Christopher Lee - Biography


Sir Christopher's ultimate love of fantasy has taken him into a new journey in the last decade. It all started when he was asked to appear in the role of The Wizard King for Rhapsody of Fire's album 'Symphony of Enchanted Lands II: The Dark Secret' (2004). That was then followed by 'Triumph of Agony' (2006), 'The Frozen Tears of Angels' (2010) and 'From Chaos to Eternity' (2011). He also worked on the EPs 'The Dark Secret" (2004) and 'The Cold Embrace of Fear' (2010).

In the single 'The Magic of the Wizard's Dream' (2005) he sang a duet with classically trained tenor, Fabio Lione, the lead singer of Rhapsody, and which was recorded in four languages. The single charted in several European Countries and was performed
live at the German Chart Show.

In Manowar's album 'Battle Hymns MMXI' (2010), he reprised the role of Orson Welles in the track 'The Dark Avenger'.

Also in 2010 he released his first metal inspired album 'Charlemagne: By the Sword and the Cross'. The album won him the 'Spirit of Metal' award at the 2010 Metal Hammer Golden God Awards ceremony. The award was presented to him by Black Sabbath's Tony Iommi.

Christopher Lee's singing voice was discovered over 55 years ago by the Swedish tenor Jussi Björling, considered the 'Caruso' of the North. He was invited to attend an audition at the Swedish Opera House, to be trained for a career as a professional opera singer under Björling's personal guidance. Unfortunately at the time, Christopher Lee was already training to become an actor and he could not financially afford to remain in Sweden.

Christopher Lee was blessed with a unique tone of voice. His Great Grandmother founded the first Opera Company in Australia and in her day was as famous as Melba, and known as the 'Tasmanian Nightingale'. All herdaughters were also opera singers, and one could say that is in the "genes". Christopher Lee himself is an avid and knowledgeable opera enthusiast, having attended the performances of just about every great opera singer of the 20th Century.

On movie sets, Christopher Lee would warm up his voice by singing and sometimes entertaining his fellow actors and crew. The first director to single out his talent for singing was Pere Portabella, who together with the painter Joan Miró and the sculptor Antoni Tàpies, created the award winning experimental movie 'EL Umbracle'(1970). In the film, Christopher Lee takes the stage and sings for the first time, in front of a camera.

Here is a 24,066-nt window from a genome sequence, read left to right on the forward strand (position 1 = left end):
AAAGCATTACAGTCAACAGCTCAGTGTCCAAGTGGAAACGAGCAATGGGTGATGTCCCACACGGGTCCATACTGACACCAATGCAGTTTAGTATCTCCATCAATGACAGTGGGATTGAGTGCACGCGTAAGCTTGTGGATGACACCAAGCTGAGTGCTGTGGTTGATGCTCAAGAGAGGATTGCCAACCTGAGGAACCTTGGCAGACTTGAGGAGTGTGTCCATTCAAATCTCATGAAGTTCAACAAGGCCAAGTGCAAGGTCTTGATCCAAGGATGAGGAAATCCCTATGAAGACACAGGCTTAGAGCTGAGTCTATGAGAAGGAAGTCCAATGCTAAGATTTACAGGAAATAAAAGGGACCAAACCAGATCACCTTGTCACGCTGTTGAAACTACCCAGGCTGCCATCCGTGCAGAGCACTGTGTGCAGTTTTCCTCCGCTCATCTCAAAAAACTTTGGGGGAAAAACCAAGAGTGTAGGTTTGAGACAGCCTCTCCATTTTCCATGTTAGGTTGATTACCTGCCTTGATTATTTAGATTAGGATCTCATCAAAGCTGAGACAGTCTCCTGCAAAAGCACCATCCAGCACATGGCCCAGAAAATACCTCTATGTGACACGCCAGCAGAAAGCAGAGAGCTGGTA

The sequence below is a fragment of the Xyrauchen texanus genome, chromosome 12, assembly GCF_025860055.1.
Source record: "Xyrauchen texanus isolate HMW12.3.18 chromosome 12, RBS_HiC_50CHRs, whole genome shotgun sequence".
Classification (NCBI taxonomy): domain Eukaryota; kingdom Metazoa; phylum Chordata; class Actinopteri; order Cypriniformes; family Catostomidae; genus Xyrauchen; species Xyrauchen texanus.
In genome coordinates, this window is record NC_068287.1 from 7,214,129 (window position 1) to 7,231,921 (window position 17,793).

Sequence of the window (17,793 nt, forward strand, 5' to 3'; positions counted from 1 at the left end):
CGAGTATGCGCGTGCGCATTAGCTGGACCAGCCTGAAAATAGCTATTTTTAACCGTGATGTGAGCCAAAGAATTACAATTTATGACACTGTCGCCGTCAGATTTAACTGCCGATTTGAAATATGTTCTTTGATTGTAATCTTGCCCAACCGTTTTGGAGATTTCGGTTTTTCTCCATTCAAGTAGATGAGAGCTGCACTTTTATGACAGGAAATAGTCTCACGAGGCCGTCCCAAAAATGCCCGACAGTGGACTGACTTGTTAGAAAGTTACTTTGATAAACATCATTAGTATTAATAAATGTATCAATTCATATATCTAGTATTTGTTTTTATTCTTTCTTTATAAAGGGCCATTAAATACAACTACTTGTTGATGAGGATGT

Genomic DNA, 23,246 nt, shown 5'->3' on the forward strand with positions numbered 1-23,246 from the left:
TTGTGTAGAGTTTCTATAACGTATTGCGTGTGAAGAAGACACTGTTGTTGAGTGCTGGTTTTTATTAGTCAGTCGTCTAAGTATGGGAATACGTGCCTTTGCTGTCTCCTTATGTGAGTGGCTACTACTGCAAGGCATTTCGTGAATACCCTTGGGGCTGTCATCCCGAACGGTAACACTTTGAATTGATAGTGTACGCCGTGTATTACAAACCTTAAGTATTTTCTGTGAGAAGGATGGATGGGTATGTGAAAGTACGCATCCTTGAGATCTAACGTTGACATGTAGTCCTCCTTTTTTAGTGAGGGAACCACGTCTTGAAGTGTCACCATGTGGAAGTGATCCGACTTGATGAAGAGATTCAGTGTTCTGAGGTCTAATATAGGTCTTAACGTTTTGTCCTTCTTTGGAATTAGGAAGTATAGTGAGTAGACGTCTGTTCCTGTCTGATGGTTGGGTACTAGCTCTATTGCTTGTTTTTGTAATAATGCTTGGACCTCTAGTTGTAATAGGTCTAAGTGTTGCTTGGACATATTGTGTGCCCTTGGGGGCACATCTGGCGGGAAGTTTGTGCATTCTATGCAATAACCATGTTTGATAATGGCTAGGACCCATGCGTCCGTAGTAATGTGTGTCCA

In 1973, Director Robin Hardy cast Christopher Lee in one of his most famous movie roles, considered today the 'Citizen Kane' of fantasy cinema, 'The Wicker Man'. He is remembered as much for his singing as for his deceivingly charming portrayal of Lord Summerisle,

Richard O'Brien and Richard Hartley of "Rocky Horror" fame, chose Christopher Lee as one of the vocalist in the studio recording of the 'Rocky Horror Show' (1995). A previous collaboration with the O'Brien/Hartley team came with the feature film/musical, 'The Return of Captain Invincible' (1983) co-starring Alan Arkin. Christopher Lee performs two songs, 'Name Your Poison' and 'Mr. Evil Midnight'. 'Name Your Poison' became a big hit and was released as a single. The song showcased Christopher Lee's varied vocal and stylistic range, encompassing Pop, Rock and Operatic styles.

Other recordings include 'The King of Elfland's Daughter' (1970) for Chrysalis, Stravinsky's 'The Soldier's Tale' (1986) which is unique because he sang every single role, including the women, 'Peter and the Wolf'(1989), conducted by Yehudi Menuhin for Nimbus, 'The King and I' (1989) released on EMI and 'Christopher Lee sings 'Devils, Rogues and Other Villains, from Broadway to Bayreuth' (1998), amongst others.

His versatility and ability to be of any age, together with his willingness to take on new challenges, more often than not has landed him in some of the most unusual collaborations. For instance, Paul McCartney's 'Band on the Run', R&B boy band 'Damage' In the 1980s, during the height of Italo Disco, he provided vocals to Kathy Joe Daylor's song 'Little Witch'